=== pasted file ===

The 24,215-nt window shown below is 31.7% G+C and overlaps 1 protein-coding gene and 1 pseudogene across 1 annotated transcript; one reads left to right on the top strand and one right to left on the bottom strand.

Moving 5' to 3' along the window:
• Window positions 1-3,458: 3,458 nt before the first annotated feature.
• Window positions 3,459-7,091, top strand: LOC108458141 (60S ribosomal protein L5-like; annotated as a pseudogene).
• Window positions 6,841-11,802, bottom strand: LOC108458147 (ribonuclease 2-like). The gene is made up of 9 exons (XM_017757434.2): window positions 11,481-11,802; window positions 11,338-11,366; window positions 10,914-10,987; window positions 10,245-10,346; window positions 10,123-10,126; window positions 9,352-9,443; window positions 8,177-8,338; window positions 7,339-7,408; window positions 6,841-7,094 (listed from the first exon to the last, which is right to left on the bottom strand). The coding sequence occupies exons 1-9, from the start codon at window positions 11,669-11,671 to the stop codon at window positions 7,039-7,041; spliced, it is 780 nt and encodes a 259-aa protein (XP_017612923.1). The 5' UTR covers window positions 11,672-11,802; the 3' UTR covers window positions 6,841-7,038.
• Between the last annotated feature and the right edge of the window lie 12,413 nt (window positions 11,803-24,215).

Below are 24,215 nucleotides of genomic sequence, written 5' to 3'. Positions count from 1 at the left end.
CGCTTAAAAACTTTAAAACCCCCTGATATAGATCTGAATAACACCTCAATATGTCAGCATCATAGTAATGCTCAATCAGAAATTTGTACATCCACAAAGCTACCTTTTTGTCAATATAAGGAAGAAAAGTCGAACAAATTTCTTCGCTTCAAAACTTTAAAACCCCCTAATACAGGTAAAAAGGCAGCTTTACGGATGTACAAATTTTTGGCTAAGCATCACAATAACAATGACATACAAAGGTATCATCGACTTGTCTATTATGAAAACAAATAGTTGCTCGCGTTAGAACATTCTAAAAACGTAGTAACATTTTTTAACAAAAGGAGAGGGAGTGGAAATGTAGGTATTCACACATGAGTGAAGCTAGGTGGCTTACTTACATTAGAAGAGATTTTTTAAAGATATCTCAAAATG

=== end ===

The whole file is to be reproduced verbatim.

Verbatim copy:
The 24,215-nt window shown below is 31.7% G+C and overlaps 1 protein-coding gene and 1 pseudogene across 1 annotated transcript; one reads left to right on the top strand and one right to left on the bottom strand.

Moving 5' to 3' along the window:
• Window positions 1-3,458: 3,458 nt before the first annotated feature.
• Window positions 3,459-7,091, top strand: LOC108458141 (60S ribosomal protein L5-like; annotated as a pseudogene).
• Window positions 6,841-11,802, bottom strand: LOC108458147 (ribonuclease 2-like). The gene is made up of 9 exons (XM_017757434.2): window positions 11,481-11,802; window positions 11,338-11,366; window positions 10,914-10,987; window positions 10,245-10,346; window positions 10,123-10,126; window positions 9,352-9,443; window positions 8,177-8,338; window positions 7,339-7,408; window positions 6,841-7,094 (listed from the first exon to the last, which is right to left on the bottom strand). The coding sequence occupies exons 1-9, from the start codon at window positions 11,669-11,671 to the stop codon at window positions 7,039-7,041; spliced, it is 780 nt and encodes a 259-aa protein (XP_017612923.1). The 5' UTR covers window positions 11,672-11,802; the 3' UTR covers window positions 6,841-7,038.
• Between the last annotated feature and the right edge of the window lie 12,413 nt (window positions 11,803-24,215).

Below are 24,215 nucleotides of genomic sequence, written 5' to 3'. Positions count from 1 at the left end.
CGCTTAAAAACTTTAAAACCCCCTGATATAGATCTGAATAACACCTCAATATGTCAGCATCATAGTAATGCTCAATCAGAAATTTGTACATCCACAAAGCTACCTTTTTGTCAATATAAGGAAGAAAAGTCGAACAAATTTCTTCGCTTCAAAACTTTAAAACCCCCTAATACAGGTAAAAAGGCAGCTTTACGGATGTACAAATTTTTGGCTAAGCATCACAATAACAATGACATACAAAGGTATCATCGACTTGTCTATTATGAAAACAAATAGTTGCTCGCGTTAGAACATTCTAAAAACGTAGTAACATTTTTTAACAAAAGGAGAGGGAGTGGAAATGTAGGTATTCACACATGAGTGAAGCTAGGTGGCTTACTTACATTAGAAGAGATTTTTTAAAGATATCTCAAAATG